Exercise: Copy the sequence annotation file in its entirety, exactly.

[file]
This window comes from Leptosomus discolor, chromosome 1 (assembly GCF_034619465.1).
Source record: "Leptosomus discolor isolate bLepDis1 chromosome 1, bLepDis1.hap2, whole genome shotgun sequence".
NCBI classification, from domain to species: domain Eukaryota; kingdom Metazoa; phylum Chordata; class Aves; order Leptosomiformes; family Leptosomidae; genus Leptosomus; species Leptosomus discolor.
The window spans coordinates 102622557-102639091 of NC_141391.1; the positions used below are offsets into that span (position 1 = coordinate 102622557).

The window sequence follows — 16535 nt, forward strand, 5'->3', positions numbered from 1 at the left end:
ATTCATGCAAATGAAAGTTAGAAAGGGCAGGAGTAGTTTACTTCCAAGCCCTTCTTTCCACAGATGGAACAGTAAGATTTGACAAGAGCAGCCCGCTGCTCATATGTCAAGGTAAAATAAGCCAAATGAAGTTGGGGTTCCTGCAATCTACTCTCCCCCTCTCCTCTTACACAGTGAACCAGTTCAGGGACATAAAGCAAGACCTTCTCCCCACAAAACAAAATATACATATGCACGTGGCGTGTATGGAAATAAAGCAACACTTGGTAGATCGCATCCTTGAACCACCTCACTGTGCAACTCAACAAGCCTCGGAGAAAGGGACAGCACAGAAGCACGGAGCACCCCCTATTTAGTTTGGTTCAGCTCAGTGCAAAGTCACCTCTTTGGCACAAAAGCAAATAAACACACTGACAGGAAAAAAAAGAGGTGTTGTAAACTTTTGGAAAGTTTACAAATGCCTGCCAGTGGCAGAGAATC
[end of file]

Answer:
This window comes from Leptosomus discolor, chromosome 1 (assembly GCF_034619465.1).
Source record: "Leptosomus discolor isolate bLepDis1 chromosome 1, bLepDis1.hap2, whole genome shotgun sequence".
NCBI classification, from domain to species: domain Eukaryota; kingdom Metazoa; phylum Chordata; class Aves; order Leptosomiformes; family Leptosomidae; genus Leptosomus; species Leptosomus discolor.
The window spans coordinates 102622557-102639091 of NC_141391.1; the positions used below are offsets into that span (position 1 = coordinate 102622557).

The window sequence follows — 16535 nt, forward strand, 5'->3', positions numbered from 1 at the left end:
ATTCATGCAAATGAAAGTTAGAAAGGGCAGGAGTAGTTTACTTCCAAGCCCTTCTTTCCACAGATGGAACAGTAAGATTTGACAAGAGCAGCCCGCTGCTCATATGTCAAGGTAAAATAAGCCAAATGAAGTTGGGGTTCCTGCAATCTACTCTCCCCCTCTCCTCTTACACAGTGAACCAGTTCAGGGACATAAAGCAAGACCTTCTCCCCACAAAACAAAATATACATATGCACGTGGCGTGTATGGAAATAAAGCAACACTTGGTAGATCGCATCCTTGAACCACCTCACTGTGCAACTCAACAAGCCTCGGAGAAAGGGACAGCACAGAAGCACGGAGCACCCCCTATTTAGTTTGGTTCAGCTCAGTGCAAAGTCACCTCTTTGGCACAAAAGCAAATAAACACACTGACAGGAAAAAAAAGAGGTGTTGTAAACTTTTGGAAAGTTTACAAATGCCTGCCAGTGGCAGAGAATC